- However, Lee said any price upside for iron ore appears limited for now.
Benchmark iron ore futures rose for a third straight session on Thursday, as spot prices in China stabilised after a recent sell-off following improved demand and easing worries about production cuts in the country's steelmaking hub.
Market participants also eyed developments that could fuel concerns about tight global supply of the steelmaking ingredient, such as the flooding in top exporter Australia and the Suez Canal blockage, analysts said.
Iron ore on China's Dalian Commodity Exchange ended the morning trade 3.4% higher at 1,074.50 yuan ($164.50) a tonne. It edged up 0.1% at $155.85 a tonne on the Singapore Exchange.
Spot iron ore prices were broadly stable on Wednesday, after Monday's sell-off triggered by worries about output curbs in China amid a clampdown on the industry's heavy polluters.
"Floods in Australia could tighten the availability of iron ore," commodity strategists at ANZ said in a note.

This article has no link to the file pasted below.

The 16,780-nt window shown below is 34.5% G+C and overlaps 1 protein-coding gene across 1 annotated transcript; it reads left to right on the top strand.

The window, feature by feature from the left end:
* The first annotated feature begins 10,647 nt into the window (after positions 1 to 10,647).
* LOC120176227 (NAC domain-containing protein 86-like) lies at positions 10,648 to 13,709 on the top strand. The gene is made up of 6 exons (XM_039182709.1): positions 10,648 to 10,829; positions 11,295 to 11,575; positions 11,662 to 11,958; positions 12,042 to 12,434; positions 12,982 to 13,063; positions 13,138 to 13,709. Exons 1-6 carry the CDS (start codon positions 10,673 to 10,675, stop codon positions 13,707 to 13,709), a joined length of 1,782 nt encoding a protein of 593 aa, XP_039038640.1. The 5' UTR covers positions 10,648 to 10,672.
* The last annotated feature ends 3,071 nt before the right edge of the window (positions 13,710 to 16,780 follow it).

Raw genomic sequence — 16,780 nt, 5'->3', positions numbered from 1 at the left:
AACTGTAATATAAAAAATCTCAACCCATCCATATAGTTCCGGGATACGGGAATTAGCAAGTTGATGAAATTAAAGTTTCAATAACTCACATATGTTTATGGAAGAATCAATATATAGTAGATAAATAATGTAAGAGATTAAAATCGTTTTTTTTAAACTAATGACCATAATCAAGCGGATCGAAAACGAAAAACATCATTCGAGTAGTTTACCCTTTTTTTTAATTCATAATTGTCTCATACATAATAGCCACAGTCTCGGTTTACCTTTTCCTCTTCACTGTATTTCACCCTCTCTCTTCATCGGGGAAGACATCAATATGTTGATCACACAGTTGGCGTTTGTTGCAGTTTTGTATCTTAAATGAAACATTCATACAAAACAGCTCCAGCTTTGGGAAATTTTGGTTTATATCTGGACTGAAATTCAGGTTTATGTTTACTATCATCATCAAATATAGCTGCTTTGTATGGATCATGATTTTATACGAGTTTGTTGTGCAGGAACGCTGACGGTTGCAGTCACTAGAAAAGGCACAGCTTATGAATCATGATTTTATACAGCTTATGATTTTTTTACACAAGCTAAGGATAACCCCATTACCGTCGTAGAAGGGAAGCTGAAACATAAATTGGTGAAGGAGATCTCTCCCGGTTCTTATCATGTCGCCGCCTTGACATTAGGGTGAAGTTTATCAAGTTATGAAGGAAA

Australia has been hit by devastating floods caused by the worst downpour in more than half a century.
The Suez Canal blockage, meanwhile, caused "fears of supply-chain disruption, particularly on the raw commodities front", said Howie Lee, an economist at OCBC Bank in Singapore.
Low tide has slowed efforts to dislodge a 400-metre long, 224,000-tonne container vessel that has choked traffic in both directions along the Suez Canal and created the world's largest shipping jam.
However, Lee said any price upside for iron ore appears limited for now.
"China's demand is still the key driver from here, and we need to see stronger import numbers and crude steel production for iron ore to continue its rally," he said.
Rebar on the Shanghai Futures Exchange rose 1.5%, while hot-rolled coil advanced 0.9%. Stainless steel gained 1.2%.
Dalian coking coal and coke both jumped 2%.